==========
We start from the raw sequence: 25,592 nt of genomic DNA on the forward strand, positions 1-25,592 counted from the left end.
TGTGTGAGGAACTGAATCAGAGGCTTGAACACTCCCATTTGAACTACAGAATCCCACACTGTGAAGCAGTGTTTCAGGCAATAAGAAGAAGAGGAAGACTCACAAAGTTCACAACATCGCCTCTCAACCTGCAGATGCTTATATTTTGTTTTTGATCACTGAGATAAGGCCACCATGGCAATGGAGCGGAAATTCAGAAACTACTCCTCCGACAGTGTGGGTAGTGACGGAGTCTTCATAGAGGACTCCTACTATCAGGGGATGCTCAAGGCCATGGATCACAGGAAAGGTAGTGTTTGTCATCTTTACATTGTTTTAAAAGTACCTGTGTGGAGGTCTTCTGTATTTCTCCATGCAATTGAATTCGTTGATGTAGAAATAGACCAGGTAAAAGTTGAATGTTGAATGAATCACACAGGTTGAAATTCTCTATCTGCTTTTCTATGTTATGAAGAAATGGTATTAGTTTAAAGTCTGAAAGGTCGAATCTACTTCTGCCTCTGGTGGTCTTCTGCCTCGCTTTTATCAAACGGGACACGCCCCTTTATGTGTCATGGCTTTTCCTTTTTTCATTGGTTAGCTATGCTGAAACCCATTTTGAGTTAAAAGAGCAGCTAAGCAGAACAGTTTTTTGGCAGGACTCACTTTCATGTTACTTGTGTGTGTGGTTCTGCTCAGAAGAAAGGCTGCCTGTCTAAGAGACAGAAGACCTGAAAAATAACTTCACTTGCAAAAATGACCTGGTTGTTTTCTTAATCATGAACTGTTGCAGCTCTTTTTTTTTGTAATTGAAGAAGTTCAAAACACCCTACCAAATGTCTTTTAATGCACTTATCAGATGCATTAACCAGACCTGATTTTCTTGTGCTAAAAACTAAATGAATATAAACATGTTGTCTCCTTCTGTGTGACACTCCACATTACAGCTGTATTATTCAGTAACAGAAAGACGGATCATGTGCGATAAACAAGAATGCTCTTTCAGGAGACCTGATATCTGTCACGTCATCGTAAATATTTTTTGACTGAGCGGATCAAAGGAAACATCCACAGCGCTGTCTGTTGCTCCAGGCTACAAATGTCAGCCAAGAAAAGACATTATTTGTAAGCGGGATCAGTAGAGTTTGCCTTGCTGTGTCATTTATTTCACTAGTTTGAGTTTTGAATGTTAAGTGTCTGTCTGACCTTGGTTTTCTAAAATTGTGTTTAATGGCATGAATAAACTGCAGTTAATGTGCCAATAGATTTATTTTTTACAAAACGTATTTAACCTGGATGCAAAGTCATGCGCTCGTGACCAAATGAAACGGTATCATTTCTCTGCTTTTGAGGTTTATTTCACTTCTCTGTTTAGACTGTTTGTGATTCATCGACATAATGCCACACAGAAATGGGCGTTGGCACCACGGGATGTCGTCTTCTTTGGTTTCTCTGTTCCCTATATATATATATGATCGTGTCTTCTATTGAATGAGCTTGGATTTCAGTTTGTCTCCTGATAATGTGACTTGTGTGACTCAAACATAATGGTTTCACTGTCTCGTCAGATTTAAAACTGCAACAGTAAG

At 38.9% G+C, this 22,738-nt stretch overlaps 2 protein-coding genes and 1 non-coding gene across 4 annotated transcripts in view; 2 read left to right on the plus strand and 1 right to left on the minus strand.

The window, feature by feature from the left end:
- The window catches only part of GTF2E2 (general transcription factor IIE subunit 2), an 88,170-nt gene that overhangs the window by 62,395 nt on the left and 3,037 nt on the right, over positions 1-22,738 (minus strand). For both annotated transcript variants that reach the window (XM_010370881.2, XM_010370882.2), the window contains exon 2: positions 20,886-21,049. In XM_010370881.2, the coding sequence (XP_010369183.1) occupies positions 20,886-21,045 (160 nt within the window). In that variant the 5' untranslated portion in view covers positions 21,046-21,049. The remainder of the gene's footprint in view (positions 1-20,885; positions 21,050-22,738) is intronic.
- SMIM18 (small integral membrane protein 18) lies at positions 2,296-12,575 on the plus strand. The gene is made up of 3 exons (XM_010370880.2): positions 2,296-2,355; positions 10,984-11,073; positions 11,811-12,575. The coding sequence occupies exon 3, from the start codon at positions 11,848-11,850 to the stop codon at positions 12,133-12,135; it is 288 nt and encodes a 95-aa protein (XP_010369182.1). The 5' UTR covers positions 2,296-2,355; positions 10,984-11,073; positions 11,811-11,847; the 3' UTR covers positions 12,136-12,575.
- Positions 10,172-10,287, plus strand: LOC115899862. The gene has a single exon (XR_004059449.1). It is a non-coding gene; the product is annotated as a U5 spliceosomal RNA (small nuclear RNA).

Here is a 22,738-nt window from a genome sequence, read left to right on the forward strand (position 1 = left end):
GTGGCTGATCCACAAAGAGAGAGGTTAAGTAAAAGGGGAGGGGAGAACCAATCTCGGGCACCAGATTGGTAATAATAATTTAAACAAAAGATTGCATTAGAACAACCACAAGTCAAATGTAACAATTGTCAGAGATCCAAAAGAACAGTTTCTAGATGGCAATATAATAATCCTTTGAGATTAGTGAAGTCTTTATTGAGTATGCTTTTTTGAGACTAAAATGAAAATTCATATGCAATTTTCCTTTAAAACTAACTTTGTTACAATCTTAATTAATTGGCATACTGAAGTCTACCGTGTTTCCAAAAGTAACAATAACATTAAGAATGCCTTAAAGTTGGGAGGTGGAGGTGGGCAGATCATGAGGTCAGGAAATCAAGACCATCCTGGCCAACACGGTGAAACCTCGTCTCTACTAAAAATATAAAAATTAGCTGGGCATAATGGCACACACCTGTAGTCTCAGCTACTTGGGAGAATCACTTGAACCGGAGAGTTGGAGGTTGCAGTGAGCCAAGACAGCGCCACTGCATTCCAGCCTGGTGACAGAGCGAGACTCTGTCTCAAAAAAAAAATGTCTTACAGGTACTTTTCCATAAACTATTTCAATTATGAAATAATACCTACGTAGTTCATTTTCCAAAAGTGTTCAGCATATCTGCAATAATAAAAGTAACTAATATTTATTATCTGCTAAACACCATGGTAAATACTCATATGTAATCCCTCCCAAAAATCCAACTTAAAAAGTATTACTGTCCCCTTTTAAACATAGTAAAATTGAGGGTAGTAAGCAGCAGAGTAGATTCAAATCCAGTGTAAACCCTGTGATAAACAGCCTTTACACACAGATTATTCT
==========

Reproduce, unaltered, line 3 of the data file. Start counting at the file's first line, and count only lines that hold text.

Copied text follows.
At 38.9% G+C, this 22,738-nt stretch overlaps 2 protein-coding genes and 1 non-coding gene across 4 annotated transcripts in view; 2 read left to right on the plus strand and 1 right to left on the minus strand.